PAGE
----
Intelligent Document Processing Compliance, from Stone Tablets to Digital Docs

Getting started with Platform Engineering security and compliance
March 18, 2024
EU AI Act Secrets Revealed
May 15, 2024

In this episode, we dive into the world of intelligent document processing (IDP) with Jonathan Grandperrin, CEO and co-founder of Mindee. As businesses increasingly rely on digital documentation, understanding and complying with data protection regulations like GDPR becomes paramount.

Jonathan shares his insights on the evolution of document processing – from ancient inscriptions on stones to today’s sophisticated AI and computer vision technologies that interpret and manage digital data. He explains how IDP technology not only helps organizations streamline operations but also ensures compliance with data security laws.

Key takeaways:

  1. Automate Document Processing: Implement intelligent document processing (IDP) technologies to automate the extraction and management of sensitive information, ensuring both efficiency and compliance with regulations like GDPR.
  2. Strengthen Security Protocols: Enhance data protection by integrating strong security measures such as encryption and compliance checks. Make sure your document processing aligns with global standards such as SOC 2 in the US and GDPR in Europe.
  3. Embrace IDP for Regulatory Compliance: Use IDP technologies to maintain compliance by accurately managing and deleting personally identifiable information (PII) as required by law, which reduces the risk of data breaches and non-compliance penalties.
  4. Understand the Content of Documents: Focus on technologies that not only extract data but also help understand the information within documents to ensure proper data handling and compliance with regulations.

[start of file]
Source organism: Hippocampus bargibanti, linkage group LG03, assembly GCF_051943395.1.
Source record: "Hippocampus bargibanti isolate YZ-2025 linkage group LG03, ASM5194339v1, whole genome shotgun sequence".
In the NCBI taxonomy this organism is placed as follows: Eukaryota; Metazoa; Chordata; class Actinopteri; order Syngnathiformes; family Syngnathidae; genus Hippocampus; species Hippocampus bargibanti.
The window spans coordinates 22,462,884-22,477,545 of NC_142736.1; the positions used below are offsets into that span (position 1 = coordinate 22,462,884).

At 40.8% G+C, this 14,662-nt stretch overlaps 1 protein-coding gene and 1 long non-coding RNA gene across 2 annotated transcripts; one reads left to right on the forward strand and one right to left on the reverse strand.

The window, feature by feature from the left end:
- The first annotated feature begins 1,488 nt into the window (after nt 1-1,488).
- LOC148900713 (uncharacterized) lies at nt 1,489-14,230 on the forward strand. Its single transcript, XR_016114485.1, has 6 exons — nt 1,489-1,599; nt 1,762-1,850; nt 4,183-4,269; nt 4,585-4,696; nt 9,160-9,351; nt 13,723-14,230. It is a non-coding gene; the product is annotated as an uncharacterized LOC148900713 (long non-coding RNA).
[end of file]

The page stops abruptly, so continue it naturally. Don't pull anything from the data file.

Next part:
5. Prepare for Evolving Regulations: Stay informed and adaptable to changes in data protection laws, such as the upcoming AI acts in Europe, by choosing document processing solutions that can quickly adapt to new regulatory environments.

Read the transcript

Bart Farrell 0:00
From writing on rock tablets thousands of years ago to modern databases powered by great technologies like AI, humans have liked to keep stuff written down in documents. What happens when those documents need to be read with technologies like intelligent document processing, which reads through documents to extract high-quality information? How can we ensure these technologies comply with data protection regulations like GDPR, with the upcoming AI acts soon in Europe? These issues make us wonder if the regulatory aspects of the industry can keep up with the fast pace of technologies available to end-users for achieving their business goals. That’s why Silvana and I, in the Data Defenders Forum, got a chance to speak to Jonathan Grandperrin. Jonathan is the CEO and co-founder of Mindee, a company originally formed in France, now in different countries, highly specialized in areas of computer vision and deep learning, all of which revolve around the nitty-gritty details found in documents. Let’s hear what Jonathan had to say. We’re sure you’ll gain a lot from this. Hi, everybody, welcome to the Data Defenders Forum, this is episode number seven. We are very excited to be looking at an area we haven’t explored much before—computer vision on the AI side. We’re joined today by Jonathan Grandperrin, CEO and co-founder of Mindee. And with that said, Jonathan, we just want to start out by getting to know you a little better. Can you tell us about who you are, your background, and how you found yourself working in this area?

Jonathan Grandperrin 1:37
Yeah, sure. Hi folks, I’m Jonathan Grandperrin. I have a French engineering background, mainly in computer vision and data science. I was CTO in France before launching Mindee. I started working on Mindee in 2018. I wanted to apply computer vision and deep learning with the latest breakthroughs at that time to the business world and document processing. Document understanding was definitely the best way to go for us.